One-third of our lives is spend sleeping. Scientists believe this is when we repair internal machinery, replenish used compounds while improving overall health, wellbeing and performance. Good nights rest leaves us refreshed to tackle the days tasks, poor sleep leaves us tired, sluggish and productively bounded both physically and mentally and, chronic sleep problems contribute to various diseases and metabolic disorders including obesity and diabetes. [1,2]
Furthermore, sleep is a process of creativity, learning and memories.  This is where we experience dreams filled with thrills, fun, pleasure, fears and at times even terrors. And, it all surrounds our most powerful organ—the brain. In this article, we’ll discuss the importance of sleep, things that affect it and ways to get a deeper and more fulfilling rest.
Why Do We Sleep?
We don’t often contemplate the reasons for sleep but, all of us experienced feeling better and more energized after a good night’s rest. Proper sleep increases energy, improves our mood, cognition and alertness. All of us, also endured the opposite as a restless night follows a day of brain fog, slow response and grogginess.
From a survival point of view, sleep is a dangerous but necessary proposition. It puts the body in a relatively unconscious state.  We can’t gather food, eat, be productive or defend ourselves from predators. However, sleep’s benefits must outweigh the risks in order for us to continuously subject ourselves to this nightly endeavour. Furthermore, we’re not the only ones who engage in such non-functional inactivity; as all animals from fruit flies to whales display sleep-like behaviour. 
For decades scientists wrestled with the intriguing question of “why we sleep?” There are various ideas like “conserving energy” or “resource replenishment”; but all of which can be accomplished while we still awake. The body simply doesn’t wait for night time to resynthesize depleted hormones or mature immunity cells. So, the question of why we sleep remains.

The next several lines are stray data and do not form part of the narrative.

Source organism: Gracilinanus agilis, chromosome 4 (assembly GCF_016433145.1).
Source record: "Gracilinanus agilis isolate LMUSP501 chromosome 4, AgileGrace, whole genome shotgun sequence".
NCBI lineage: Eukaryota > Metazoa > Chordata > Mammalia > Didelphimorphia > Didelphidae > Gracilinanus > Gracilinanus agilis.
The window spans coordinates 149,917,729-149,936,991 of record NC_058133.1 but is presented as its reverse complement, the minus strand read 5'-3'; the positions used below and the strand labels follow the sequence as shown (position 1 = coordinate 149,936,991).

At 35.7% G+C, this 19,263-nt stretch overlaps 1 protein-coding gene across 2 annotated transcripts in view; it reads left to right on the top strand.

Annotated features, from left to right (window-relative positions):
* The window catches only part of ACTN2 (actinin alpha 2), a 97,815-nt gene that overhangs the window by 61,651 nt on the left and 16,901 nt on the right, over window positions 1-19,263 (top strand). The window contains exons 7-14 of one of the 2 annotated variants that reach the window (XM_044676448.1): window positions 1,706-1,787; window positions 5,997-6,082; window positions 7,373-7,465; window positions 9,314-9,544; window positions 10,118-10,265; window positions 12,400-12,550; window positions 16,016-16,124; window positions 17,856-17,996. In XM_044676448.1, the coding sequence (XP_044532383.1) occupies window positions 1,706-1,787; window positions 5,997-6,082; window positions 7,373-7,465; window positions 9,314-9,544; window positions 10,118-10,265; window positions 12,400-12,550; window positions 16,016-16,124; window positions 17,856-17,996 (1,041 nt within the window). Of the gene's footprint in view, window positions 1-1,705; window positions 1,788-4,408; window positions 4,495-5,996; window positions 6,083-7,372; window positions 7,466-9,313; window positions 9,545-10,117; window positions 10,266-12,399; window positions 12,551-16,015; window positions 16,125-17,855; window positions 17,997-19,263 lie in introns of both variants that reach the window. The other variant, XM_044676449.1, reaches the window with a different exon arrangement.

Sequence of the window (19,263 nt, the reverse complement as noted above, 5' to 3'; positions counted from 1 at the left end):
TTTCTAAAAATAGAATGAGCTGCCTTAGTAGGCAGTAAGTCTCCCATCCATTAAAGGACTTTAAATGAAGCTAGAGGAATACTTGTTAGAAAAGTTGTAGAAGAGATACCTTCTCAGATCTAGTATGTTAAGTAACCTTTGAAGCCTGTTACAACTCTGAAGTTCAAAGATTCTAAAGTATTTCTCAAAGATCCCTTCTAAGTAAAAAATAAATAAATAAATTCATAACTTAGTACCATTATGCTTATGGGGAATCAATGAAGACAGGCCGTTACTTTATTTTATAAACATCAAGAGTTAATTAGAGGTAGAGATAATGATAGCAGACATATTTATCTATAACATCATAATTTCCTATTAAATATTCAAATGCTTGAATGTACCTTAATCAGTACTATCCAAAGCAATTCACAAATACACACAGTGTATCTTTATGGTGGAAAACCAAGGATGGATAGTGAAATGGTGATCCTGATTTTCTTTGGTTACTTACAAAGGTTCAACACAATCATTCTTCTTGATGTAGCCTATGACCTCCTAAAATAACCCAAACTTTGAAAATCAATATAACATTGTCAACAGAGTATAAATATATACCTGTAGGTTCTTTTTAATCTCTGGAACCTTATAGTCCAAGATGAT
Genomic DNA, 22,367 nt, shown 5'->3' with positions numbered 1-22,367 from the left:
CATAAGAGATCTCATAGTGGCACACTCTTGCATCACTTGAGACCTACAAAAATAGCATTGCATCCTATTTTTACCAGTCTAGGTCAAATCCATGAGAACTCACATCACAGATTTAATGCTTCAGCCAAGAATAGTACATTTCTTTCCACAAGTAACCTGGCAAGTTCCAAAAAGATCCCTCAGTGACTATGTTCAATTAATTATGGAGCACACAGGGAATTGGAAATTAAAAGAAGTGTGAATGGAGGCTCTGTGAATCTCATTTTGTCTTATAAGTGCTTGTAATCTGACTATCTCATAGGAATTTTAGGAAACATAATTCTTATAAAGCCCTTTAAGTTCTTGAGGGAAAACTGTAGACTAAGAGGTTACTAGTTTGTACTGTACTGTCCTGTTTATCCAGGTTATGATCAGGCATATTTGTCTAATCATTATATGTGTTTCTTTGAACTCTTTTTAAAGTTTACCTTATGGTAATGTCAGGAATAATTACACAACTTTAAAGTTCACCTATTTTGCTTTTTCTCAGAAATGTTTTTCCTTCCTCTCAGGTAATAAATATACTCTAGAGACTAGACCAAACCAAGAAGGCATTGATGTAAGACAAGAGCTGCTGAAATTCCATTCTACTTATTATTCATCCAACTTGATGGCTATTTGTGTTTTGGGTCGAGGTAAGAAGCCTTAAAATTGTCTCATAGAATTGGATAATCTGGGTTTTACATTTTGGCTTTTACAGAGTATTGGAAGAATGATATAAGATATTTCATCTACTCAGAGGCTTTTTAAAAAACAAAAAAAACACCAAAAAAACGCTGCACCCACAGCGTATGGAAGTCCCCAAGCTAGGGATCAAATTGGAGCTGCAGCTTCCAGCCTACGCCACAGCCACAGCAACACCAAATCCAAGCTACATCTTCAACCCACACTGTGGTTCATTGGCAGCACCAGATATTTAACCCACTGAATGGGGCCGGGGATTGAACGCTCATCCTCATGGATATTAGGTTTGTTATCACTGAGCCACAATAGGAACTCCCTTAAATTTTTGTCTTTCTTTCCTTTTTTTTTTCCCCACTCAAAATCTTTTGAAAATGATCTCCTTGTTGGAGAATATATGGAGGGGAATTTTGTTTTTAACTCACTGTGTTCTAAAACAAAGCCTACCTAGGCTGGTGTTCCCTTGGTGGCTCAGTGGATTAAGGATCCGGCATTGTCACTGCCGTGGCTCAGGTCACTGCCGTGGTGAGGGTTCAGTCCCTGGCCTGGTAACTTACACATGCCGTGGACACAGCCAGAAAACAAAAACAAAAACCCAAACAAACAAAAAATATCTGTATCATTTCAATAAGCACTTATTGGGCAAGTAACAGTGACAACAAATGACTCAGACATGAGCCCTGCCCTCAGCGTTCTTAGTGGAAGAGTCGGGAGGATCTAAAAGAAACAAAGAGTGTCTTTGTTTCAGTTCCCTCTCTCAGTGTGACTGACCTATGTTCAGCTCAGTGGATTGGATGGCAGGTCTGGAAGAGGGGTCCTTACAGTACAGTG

Growing sleep research points an answer towards one very important organ, or purpose. Sleep seems to be strictly “for the brain, and brain alone”. Such reasoning is behind neuroplasticity where the brain evolves by reorganizing its connections and creating new neural cells.  This is how we learn, develop memories, deal with stress, recover from injuries and inflammation while performing numerous physical and cognitive tasks. Sleep has been linked to all these abilities, especially learning and consolidation of memories. [7-10]
Sleep, Memory and Dreams
In our modern day society, busy schedules come at a price of sleep. We often believe that brain isn’t doing much during the night and hence sacrifice this rest for more active tasks. But, regardless of time of the day or night, the brain is always active. During the day the brain interprets vast amounts of information from our environment, senses and responds accordingly. When we fall asleep, the brain begins sorting through this acquired information, consolidating important ones into memories while forgetting the rest. Such memories create new skills, recall valuable data, remember special moments and keep us safe from danger. [9,11-12]
Sleep is divided into two broad segments:
- non-rapid eye movement (NREM) sleep, and
- rapid eye movement (REM) sleep.
NREM is further separated into deep sleep (DS) and slow-wave sleep (SWS). [11-13]. The SWS is deepest part of our sleep where the body relaxes and restores many of its utilized compounds like ATP. Here, brain’s activity slows down along with lower body core temperature. As we enter REM sleep, the brain is ramped up to wake-like status accompanied by greater blood flow. The entire sleep NREM-REM cycle takes approximately 90 minutes and the brain goes through several of such cycles in a good night’s rest.  Each sleep stage activates different parts of the brain, distributing information and physiologically rewiring nerve communications through reorganization of cells. This is known as neuroplasticity, a process believed to be behind constructing memories and learning during sleep while elevating cognition and performance during wakefulness. [7-12]
REM sleep and slow-wave sleep both create memories but play different roles. SWS is restorative sleep and important to declarative (knowing “what”) memories. These memories based on facts or new information. Recalling a capital city of your country came from learned facts that solidified during SWS. REM sleep improves procedural (knowing “how”) memory that helps us do things without thinking about them. Skills like riding a bicycle or playing an instrument are possible due to REM component. [14,15] One of the physical differences between SWS and REM sleep is body movement. During SWS the body is in a relaxed state and able to move, toss and turn from side to side. In REM sleep, our brain behaves similar to when we’re awake with increased neural activity (EEG), but the body is paralyzed to inhibit arousal.